A Tip of the Hat to Breaking Bad (and International Coffee Day!)
With our government on the verge of its 18th potential shutdown since 1976, I thought our time today would be better spent discussing something, anything, rather than the precarious position our political leaders have put this country in once again.
So with a tip of my hat to Breaking Bad, arguably the best drama series ever, I wanted to talk today about one of the greatest products ever successfully “farmed” out of the field; caffeine.
Invest Like A Farmer likes to take a unique approach to looking at macro-economic trends. What we often see, is that great wealth often comes from the soil. Let me repeat that, great wealth often comes from the soil. More than virtually anything else, land seems to drive the creation of wealth from farming, to manufacturing, to the location of educational hubs. But in the case of caffeine, many great empires (think of your leading coffee retailers and carbonated beverage manufacturers) have been built around what is commonly found in the coffee bean and kola nut; that’s right, the “cola” nut!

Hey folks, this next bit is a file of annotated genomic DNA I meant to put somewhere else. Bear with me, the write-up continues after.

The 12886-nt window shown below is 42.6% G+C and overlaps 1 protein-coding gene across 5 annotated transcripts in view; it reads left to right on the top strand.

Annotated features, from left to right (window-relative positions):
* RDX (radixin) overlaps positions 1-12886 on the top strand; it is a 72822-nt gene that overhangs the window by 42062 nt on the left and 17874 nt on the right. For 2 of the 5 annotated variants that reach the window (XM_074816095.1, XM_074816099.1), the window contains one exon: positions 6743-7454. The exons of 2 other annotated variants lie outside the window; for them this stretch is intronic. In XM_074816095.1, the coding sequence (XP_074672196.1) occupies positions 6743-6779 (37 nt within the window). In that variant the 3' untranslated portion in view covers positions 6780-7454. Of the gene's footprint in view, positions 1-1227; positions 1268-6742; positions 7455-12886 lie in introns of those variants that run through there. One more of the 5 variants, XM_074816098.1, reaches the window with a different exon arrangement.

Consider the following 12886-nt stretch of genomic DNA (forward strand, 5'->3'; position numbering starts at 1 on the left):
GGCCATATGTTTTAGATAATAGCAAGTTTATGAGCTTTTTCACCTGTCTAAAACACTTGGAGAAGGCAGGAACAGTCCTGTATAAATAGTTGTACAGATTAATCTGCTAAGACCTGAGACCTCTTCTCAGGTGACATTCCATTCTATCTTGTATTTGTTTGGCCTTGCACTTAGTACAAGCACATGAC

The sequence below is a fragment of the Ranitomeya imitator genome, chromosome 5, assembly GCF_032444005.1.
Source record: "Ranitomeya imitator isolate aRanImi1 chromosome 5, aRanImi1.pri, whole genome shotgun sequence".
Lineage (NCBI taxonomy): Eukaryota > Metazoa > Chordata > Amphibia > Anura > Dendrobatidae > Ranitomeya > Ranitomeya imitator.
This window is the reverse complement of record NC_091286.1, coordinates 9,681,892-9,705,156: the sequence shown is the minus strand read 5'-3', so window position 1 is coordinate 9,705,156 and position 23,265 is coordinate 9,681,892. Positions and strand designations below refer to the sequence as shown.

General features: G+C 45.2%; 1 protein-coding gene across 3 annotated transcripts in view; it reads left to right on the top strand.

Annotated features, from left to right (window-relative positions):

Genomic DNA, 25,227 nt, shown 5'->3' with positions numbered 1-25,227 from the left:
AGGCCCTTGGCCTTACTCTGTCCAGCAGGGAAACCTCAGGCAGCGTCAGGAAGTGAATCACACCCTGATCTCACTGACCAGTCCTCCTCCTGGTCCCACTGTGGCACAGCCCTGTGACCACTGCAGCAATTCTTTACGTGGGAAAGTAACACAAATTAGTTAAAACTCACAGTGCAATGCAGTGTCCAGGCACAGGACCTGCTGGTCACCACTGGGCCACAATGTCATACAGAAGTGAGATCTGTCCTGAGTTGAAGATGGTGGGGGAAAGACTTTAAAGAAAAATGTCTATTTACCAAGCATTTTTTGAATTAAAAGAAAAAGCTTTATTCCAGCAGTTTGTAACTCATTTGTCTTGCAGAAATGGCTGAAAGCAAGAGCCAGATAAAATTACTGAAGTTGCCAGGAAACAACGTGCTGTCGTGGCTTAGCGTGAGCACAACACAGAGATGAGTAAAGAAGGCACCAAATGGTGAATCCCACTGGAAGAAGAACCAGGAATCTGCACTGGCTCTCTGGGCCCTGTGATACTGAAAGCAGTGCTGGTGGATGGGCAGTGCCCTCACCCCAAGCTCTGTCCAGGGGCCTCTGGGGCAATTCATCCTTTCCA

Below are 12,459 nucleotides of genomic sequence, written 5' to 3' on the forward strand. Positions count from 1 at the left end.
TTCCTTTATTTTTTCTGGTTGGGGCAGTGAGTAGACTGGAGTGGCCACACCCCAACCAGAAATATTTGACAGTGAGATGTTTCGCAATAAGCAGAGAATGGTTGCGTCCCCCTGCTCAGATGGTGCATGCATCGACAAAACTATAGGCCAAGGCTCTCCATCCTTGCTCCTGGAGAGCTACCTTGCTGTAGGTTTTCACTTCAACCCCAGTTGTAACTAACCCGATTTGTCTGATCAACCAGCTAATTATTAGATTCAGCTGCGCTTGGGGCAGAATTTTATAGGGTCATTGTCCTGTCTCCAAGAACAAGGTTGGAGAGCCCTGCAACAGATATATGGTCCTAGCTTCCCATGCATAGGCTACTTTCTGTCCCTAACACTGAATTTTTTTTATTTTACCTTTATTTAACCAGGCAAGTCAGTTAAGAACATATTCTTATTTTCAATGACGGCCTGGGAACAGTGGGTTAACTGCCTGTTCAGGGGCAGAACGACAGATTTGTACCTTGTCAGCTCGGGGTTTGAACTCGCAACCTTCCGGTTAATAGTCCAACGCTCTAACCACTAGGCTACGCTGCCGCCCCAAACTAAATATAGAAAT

Take a look at the S&P 500 members and just make a mental note how many are really, in at least some form, caffeine delivery companies; like Walter White from Breaking Bad says, “I want to be in the empire business.” These companies, worth billions, are all in the empire business.
How does this relate to investing like a farmer? Almost perfectly in fact, as one of the core portfolio construction strategies of Invest Like A Farmer is security selection. Indeed, the very first general guideline is:
- Boring is undervalued. Look for companies with established brands. If they are exclusive, finite, hard-to-get, vital, addictive, and/or monopolistic, so much the better.
While you’re enjoying a “FREE” cup of coffee today from one of the retailers participating in International Coffee Day, think about the process of wealth being created simply by harvesting beans and nuts; and specifically how transformative that process has been over the years on our collective appetites and ultimately society. Pretty powerful!